Locking eyes with her soulmate, Xena asked, “How can you be so sure, Gabrielle?”

Smiling, Gabrielle said, “Because I know you. I know what you’re like. And because I’ve seen how much love you and our children have for each other. How could you not be a good mother?”

“Thank you,” Xena said, simply. She felt a knot in her chest loosen.

“So,” Gabrielle said, holding out her hand, “Are we going to go get your son?”

Xena stared at Gabrielle’s hand for a long moment before grasping it firmly in her own.

~ ^ ~ ^ ~ ^ ~ ^ ~ ^ ~

Xena and Gabrielle materialized inside a cavernous antechamber. A long line of bewildered individuals snaked around the perimeter of the room and down a long tunnel. They were all waiting for passage in a small narrow boat across a subterranean river. Not bothering with the line, Xena and Gabrielle approached the boatman as he pulled his craft ashore.

“Hello, Charon,” Xena said.

“Hell…Oh, it’s you.” Charon grimaced as he recognized the speaker. “Show me the money.”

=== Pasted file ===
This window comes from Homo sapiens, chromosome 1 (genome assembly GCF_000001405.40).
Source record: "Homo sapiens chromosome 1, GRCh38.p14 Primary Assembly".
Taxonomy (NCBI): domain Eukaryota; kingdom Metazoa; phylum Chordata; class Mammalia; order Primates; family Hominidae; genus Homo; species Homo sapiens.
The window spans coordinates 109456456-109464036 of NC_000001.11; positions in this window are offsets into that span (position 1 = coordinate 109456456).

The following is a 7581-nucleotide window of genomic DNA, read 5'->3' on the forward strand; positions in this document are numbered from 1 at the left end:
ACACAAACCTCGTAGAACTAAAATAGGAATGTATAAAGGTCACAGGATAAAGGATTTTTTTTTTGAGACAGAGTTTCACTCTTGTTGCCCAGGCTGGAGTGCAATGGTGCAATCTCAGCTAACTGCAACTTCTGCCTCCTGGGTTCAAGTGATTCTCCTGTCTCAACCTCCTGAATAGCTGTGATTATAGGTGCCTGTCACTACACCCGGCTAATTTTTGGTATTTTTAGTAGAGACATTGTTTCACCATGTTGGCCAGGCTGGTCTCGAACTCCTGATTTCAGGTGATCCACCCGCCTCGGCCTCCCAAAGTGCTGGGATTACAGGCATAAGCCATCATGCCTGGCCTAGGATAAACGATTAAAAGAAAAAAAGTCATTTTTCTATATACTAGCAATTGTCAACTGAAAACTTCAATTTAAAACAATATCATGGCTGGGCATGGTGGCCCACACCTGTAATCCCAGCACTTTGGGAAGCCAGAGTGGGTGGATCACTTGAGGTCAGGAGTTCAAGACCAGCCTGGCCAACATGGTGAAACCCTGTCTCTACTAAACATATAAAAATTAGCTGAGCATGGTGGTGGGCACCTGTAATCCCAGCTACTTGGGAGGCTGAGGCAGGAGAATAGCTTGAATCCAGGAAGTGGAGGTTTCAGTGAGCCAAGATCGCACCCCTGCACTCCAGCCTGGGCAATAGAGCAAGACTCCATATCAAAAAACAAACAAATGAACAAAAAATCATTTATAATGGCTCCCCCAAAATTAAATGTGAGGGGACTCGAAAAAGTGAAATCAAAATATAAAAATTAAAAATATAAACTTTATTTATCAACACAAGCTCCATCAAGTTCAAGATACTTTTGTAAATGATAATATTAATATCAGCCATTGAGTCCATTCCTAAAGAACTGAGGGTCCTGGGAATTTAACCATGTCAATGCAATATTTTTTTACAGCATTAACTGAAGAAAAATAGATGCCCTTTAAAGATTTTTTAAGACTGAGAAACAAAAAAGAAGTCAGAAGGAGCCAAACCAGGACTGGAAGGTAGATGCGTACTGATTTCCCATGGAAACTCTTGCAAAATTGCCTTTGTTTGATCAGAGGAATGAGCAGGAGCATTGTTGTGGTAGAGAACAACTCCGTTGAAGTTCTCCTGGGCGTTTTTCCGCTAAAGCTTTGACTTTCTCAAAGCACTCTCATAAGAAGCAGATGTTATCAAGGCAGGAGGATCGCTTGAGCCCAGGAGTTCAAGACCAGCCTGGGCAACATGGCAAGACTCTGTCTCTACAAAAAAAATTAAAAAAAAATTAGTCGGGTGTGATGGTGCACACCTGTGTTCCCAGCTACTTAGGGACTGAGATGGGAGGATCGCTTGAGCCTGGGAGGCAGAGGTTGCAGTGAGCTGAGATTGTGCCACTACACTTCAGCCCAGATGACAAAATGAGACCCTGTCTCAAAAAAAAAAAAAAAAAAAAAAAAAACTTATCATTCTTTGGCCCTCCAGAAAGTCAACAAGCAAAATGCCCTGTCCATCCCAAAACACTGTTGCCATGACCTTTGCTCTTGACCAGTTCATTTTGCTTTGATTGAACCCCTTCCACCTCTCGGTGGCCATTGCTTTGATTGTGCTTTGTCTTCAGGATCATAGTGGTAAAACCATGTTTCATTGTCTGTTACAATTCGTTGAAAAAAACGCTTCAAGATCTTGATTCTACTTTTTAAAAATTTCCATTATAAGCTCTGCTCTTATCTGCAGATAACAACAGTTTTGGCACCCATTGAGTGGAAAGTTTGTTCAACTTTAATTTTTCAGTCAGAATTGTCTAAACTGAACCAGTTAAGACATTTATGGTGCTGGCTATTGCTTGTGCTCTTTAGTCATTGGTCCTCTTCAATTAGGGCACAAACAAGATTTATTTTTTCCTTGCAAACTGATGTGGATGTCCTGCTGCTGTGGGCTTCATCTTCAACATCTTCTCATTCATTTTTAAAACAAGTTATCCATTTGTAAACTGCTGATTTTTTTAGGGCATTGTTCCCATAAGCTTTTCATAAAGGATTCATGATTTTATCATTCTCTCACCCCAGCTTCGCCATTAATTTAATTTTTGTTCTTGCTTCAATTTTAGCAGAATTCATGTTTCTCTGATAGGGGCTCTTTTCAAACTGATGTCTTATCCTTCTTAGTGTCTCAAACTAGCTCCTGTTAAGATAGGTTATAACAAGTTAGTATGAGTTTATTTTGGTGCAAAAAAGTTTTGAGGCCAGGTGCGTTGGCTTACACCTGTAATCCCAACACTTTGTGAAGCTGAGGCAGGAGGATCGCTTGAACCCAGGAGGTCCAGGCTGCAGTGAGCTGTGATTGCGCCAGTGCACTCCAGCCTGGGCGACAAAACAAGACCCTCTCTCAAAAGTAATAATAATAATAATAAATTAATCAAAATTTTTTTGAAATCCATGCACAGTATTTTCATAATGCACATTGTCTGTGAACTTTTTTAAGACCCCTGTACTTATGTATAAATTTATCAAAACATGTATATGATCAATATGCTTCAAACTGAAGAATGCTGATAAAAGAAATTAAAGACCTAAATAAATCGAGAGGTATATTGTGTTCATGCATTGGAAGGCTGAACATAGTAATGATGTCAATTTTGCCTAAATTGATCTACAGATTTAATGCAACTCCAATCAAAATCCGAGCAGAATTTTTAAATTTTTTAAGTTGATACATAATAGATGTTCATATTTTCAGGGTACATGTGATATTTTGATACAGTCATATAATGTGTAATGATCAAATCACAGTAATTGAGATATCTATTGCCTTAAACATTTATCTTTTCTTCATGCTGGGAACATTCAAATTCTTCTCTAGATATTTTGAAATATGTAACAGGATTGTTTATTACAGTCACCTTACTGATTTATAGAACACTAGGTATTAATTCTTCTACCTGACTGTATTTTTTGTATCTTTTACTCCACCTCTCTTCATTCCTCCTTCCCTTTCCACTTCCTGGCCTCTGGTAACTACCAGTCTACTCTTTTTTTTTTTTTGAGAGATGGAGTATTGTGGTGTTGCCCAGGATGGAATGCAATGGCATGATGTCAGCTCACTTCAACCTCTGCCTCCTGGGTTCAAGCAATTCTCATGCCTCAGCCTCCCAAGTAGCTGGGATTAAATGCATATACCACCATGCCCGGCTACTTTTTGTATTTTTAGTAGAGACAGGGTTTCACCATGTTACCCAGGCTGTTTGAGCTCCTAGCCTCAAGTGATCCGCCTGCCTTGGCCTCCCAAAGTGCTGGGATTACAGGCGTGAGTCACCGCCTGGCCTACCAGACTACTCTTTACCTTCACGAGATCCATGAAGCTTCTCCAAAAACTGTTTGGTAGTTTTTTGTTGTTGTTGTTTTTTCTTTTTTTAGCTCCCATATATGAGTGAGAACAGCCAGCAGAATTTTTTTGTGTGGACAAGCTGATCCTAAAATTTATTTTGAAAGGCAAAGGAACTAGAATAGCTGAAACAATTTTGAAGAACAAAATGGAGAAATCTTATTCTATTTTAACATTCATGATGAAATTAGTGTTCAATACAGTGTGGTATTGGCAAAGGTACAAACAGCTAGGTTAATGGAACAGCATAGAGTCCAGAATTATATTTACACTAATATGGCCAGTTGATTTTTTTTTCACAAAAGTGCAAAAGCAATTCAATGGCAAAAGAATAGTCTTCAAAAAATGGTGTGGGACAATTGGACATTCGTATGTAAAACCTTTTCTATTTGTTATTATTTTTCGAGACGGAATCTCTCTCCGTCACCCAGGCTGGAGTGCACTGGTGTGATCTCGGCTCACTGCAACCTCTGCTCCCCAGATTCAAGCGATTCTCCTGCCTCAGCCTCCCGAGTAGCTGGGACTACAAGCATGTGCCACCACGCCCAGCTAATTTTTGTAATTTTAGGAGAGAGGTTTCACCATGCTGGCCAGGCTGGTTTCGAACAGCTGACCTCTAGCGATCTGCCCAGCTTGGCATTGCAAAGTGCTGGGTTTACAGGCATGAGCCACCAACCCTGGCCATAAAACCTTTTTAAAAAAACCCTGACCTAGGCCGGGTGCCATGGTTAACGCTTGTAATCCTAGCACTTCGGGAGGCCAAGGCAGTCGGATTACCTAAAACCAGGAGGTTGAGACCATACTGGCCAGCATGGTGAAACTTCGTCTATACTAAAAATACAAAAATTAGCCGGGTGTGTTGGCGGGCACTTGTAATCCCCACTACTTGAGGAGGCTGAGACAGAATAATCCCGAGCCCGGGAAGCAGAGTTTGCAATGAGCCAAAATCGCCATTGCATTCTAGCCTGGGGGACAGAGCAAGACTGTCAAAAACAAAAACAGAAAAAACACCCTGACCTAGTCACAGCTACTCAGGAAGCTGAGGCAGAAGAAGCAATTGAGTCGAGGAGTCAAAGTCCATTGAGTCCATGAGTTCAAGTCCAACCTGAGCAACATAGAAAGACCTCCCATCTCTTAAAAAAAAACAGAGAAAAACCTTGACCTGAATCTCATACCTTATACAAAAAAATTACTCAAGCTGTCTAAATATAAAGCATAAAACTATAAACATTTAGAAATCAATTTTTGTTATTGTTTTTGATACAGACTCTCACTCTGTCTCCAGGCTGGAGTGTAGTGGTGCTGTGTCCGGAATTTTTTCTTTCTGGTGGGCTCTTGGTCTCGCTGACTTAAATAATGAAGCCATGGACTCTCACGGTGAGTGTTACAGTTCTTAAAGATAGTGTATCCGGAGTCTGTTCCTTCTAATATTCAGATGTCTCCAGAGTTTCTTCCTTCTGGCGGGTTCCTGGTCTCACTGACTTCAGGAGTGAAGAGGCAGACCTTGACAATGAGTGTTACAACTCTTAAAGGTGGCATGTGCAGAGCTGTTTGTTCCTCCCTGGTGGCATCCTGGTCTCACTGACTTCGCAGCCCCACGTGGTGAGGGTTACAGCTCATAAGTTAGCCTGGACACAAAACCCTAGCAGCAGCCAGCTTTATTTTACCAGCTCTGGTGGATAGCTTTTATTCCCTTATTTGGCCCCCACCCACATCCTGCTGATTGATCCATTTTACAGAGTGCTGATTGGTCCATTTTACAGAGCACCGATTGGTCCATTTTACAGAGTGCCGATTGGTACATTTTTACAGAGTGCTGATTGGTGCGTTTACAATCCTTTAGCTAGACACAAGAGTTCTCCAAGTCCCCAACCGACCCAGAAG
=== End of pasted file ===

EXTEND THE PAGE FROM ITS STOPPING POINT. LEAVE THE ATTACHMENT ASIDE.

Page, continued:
Amused, Xena said, “I’m not dead.”

Charon rolled his eyes. “You expect a freebie just ‘cause you’re still breathing?”

“Charon,” growled Xena.

He crossed his arms over his chest. “Two dinars… each,” he stated firmly.

Xena made a move as if to throttle him, but Gabrielle stopped her with a touch to the other woman’s arm. Making sure she had Charon’s full attention Gabrielle said, “Two dinars.” Two gold coins appeared in her outstretched palm. “Each.” Two more coins clattered onto the first.

Charon’s eyes grew wide as they darted from one woman to the next. “Step right this way, ladies,” he gestured with a sweep of his arm. Xena and Gabrielle stepped into the boat. When the next person in line tried to follow them, Charon barred their way. “Wait your turn. VIPs here.” He shoved off and they began to cross the river. The craft reached the far shore and Xena stepped out, holding out her hand for Gabrielle.